2. it may turn out to be not so good of a deal for retails investors.

    as you know, returns from stock market have been superior to bonds, unless bonds were purchased at distressed levels.

    the particular bond market is illiquid. this lack of liquidity may present a problem for retail investor, if one needs to sell its bonds before maturity.

    another inconvenience for the retail investor may realize if the issuer decides to redeem its bond issue before the maturity. this gives the issuer a upper hand.

    it would be nice to know how the insiders acted before and after the bond issuance. was it truly the act of raising additional debt or to swap the debt raised from insiders to retail investors.

    there are other considerations as well such as debt collateral, subordination and the business model. in this case the debt is unsecured (not backed by assets).

    if the business fails, then the bond holder will suffer and the degree of suffering will be determined by the size of business failure. in case of bankruptcy the bonds may easily loose all their value due to the inherent leverage (10% equity to 90% liabilities) and priority of claims.

    1. Overall, I’d argue against the illiquidity argument since you can see people trading them. Of course there are many associated risks with subordinated bonds, but I personally trust that LHV won’t collapse in the near future, however everything is possible.
      Also, since my portfolio is rather risky (a lot of p2p) then I’m completely fine with lower returns for lower risk levels, the whole idea of bonds being to stabilise your portfolio a bit more. Still, first time buying bonds in this form for most retail investors, so hard to predict the end result (acknowledgement of risks one of the reasons why I didn’t buy more bonds.)

      1. do you know why the 50,000 debt note pays 7,25 per cent and 1,000 only 6,5 per cent per annum? and why the maturity date of the former becomes before the latter?

        it is also interesting that the holders of subordinated debt issued in 2012 have the right (expires 20.12.2015) to convert their bonds into equity shares with discount rate up to 10 per cent should the group issue new shares. some of it is already converted in 2014.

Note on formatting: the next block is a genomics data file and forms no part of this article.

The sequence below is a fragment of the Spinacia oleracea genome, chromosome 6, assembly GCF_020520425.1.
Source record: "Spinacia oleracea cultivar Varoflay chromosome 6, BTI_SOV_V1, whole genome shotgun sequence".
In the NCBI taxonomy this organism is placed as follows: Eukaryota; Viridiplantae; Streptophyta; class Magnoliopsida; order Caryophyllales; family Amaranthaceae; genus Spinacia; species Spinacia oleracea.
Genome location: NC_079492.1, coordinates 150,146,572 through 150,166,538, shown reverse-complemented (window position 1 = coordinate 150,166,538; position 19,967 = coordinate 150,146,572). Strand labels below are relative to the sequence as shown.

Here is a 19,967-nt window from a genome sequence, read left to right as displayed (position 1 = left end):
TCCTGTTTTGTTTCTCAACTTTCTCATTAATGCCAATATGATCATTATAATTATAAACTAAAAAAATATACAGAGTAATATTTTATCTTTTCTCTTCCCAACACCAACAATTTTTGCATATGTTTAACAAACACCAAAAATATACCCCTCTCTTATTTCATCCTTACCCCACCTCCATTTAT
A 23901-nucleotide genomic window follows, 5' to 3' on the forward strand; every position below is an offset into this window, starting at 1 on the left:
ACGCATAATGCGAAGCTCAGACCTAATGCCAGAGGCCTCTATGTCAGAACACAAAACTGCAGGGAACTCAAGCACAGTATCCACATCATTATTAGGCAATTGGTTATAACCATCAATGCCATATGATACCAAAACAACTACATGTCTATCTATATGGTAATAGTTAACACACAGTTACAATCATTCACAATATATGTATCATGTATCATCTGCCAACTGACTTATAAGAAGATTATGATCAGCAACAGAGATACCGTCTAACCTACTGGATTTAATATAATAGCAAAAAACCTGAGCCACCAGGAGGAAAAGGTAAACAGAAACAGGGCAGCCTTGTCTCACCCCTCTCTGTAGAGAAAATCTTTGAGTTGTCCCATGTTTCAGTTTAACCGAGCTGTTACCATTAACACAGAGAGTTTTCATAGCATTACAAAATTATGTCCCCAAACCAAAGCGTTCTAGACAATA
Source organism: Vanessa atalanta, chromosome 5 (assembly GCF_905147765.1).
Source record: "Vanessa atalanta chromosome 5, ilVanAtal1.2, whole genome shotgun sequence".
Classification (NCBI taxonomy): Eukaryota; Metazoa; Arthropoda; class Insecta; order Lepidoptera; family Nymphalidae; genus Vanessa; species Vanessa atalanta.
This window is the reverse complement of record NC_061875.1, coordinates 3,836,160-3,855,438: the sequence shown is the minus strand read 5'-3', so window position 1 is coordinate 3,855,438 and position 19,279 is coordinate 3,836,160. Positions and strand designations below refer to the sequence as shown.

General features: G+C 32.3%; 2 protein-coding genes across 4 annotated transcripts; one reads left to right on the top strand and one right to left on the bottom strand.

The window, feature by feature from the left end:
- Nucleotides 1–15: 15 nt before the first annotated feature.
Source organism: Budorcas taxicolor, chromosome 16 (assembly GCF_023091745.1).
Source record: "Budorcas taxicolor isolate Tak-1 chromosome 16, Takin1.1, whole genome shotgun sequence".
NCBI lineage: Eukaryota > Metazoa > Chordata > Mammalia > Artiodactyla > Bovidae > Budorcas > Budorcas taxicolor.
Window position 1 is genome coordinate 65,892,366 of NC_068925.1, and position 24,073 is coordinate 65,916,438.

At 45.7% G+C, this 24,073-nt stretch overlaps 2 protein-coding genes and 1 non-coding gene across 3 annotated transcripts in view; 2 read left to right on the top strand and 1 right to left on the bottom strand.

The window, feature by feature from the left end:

bottom line: according to the interim report the group is preparing for IPO that should take place before summer 2016. it is going to be interesting.

        1. It’s a common thing for bonds that higher valued bonds also have higher returns. It’s common for a 50K investor to earn 10% while a 100K investor earns 12%. Not sure of the historical reasons but this is done for most bond releases in Estonia.

          I agree though, the IPO will be fascinating and I’m pretty sure it will be overmarked, meaning unsustainable stock prices at start.

  3. Indeed, the bond issue was a welcome initiative from the point of view of small investors.

    Unfortunately it still remains an expensive asset class for retail investors to invest their money into as even though bonds (both, this particular LHV bond and bonds in general) seem something that are easy to trade, the reality is that for retail (small) investors, it is very expensive to trade bonds. Banks in Estonia usually take much higher (fixed) commissions for trading bonds than for trading stocks. One should also not look past the considerable bid-ask spreads for the Baltic bonds. Then add to all that custody fees. When taking into account the limited upside/returns that bonds provide, these costs make bonds quite an expensive vehicle to hold one’s cash reserves.